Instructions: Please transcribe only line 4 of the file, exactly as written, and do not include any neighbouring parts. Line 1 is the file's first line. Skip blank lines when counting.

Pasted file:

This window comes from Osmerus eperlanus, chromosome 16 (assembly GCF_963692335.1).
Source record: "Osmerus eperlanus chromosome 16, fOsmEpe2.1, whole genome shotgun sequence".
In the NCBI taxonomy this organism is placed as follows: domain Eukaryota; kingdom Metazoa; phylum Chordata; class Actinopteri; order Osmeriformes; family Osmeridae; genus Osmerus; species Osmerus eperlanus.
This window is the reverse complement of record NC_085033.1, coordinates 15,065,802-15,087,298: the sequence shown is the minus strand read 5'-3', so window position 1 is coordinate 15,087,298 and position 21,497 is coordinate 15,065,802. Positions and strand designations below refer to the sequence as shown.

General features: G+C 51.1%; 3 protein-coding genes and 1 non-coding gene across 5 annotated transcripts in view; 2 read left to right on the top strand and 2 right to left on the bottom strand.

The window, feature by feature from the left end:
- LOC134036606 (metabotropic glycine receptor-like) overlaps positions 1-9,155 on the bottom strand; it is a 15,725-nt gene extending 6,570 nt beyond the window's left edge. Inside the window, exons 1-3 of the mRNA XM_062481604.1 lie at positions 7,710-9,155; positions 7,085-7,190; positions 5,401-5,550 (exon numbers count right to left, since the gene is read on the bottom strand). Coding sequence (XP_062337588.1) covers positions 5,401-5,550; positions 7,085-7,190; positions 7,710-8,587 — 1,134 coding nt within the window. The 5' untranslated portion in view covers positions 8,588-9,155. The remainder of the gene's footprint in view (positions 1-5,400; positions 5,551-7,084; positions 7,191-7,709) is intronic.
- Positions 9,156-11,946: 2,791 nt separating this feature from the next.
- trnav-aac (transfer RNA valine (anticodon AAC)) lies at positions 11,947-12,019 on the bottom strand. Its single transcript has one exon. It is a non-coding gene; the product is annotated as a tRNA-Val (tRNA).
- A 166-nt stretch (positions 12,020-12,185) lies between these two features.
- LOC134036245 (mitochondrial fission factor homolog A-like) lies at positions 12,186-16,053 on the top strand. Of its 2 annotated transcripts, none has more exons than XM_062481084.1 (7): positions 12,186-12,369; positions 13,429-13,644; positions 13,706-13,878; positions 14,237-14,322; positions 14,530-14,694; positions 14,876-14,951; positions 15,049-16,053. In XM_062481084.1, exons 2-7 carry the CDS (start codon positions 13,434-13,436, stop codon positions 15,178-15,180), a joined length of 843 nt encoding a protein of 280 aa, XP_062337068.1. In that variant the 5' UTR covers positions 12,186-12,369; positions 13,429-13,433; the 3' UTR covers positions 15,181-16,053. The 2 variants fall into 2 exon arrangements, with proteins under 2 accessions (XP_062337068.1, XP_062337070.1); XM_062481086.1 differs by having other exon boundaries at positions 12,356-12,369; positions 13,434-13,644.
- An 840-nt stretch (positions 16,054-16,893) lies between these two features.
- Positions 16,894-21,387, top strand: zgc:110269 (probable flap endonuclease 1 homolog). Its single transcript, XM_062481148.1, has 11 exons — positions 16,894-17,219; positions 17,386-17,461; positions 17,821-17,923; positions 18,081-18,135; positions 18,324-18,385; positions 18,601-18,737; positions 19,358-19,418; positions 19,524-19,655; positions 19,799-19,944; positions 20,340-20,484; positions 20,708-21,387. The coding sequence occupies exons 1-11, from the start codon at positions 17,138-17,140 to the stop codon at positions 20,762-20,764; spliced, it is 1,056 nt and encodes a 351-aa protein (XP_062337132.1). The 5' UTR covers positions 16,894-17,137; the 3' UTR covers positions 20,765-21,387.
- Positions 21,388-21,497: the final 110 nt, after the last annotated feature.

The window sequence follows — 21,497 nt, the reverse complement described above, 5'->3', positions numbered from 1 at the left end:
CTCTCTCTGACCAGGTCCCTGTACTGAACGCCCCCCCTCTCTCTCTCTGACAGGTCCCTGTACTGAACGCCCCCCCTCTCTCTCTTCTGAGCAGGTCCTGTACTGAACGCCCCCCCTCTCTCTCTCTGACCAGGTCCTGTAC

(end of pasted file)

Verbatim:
This window is the reverse complement of record NC_085033.1, coordinates 15,065,802-15,087,298: the sequence shown is the minus strand read 5'-3', so window position 1 is coordinate 15,087,298 and position 21,497 is coordinate 15,065,802. Positions and strand designations below refer to the sequence as shown.